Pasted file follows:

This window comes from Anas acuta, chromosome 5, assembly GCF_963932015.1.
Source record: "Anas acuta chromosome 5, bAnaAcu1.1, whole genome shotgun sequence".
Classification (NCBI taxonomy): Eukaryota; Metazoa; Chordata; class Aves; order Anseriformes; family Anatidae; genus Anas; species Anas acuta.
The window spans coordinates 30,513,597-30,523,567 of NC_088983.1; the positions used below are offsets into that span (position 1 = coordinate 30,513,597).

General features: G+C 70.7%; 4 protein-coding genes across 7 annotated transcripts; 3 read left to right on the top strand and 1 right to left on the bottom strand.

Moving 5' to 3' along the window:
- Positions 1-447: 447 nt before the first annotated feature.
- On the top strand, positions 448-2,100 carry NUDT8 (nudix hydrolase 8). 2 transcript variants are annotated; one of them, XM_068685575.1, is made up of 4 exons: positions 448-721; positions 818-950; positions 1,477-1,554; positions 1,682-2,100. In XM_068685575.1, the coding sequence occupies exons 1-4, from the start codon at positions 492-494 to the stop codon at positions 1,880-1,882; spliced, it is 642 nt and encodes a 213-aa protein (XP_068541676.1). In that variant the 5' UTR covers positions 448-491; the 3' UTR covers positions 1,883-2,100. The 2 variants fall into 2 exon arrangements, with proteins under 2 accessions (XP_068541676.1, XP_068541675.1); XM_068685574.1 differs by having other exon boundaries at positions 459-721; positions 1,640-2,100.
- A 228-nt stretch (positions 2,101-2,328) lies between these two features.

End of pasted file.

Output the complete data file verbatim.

This window comes from Anas acuta, chromosome 5, assembly GCF_963932015.1.
Source record: "Anas acuta chromosome 5, bAnaAcu1.1, whole genome shotgun sequence".
Classification (NCBI taxonomy): Eukaryota; Metazoa; Chordata; class Aves; order Anseriformes; family Anatidae; genus Anas; species Anas acuta.
The window spans coordinates 30,513,597-30,523,567 of NC_088983.1; the positions used below are offsets into that span (position 1 = coordinate 30,513,597).

General features: G+C 70.7%; 4 protein-coding genes across 7 annotated transcripts; 3 read left to right on the top strand and 1 right to left on the bottom strand.

Moving 5' to 3' along the window:
- Positions 1-447: 447 nt before the first annotated feature.
- On the top strand, positions 448-2,100 carry NUDT8 (nudix hydrolase 8). 2 transcript variants are annotated; one of them, XM_068685575.1, is made up of 4 exons: positions 448-721; positions 818-950; positions 1,477-1,554; positions 1,682-2,100. In XM_068685575.1, the coding sequence occupies exons 1-4, from the start codon at positions 492-494 to the stop codon at positions 1,880-1,882; spliced, it is 642 nt and encodes a 213-aa protein (XP_068541676.1). In that variant the 5' UTR covers positions 448-491; the 3' UTR covers positions 1,883-2,100. The 2 variants fall into 2 exon arrangements, with proteins under 2 accessions (XP_068541676.1, XP_068541675.1); XM_068685574.1 differs by having other exon boundaries at positions 459-721; positions 1,640-2,100.
- A 228-nt stretch (positions 2,101-2,328) lies between these two features.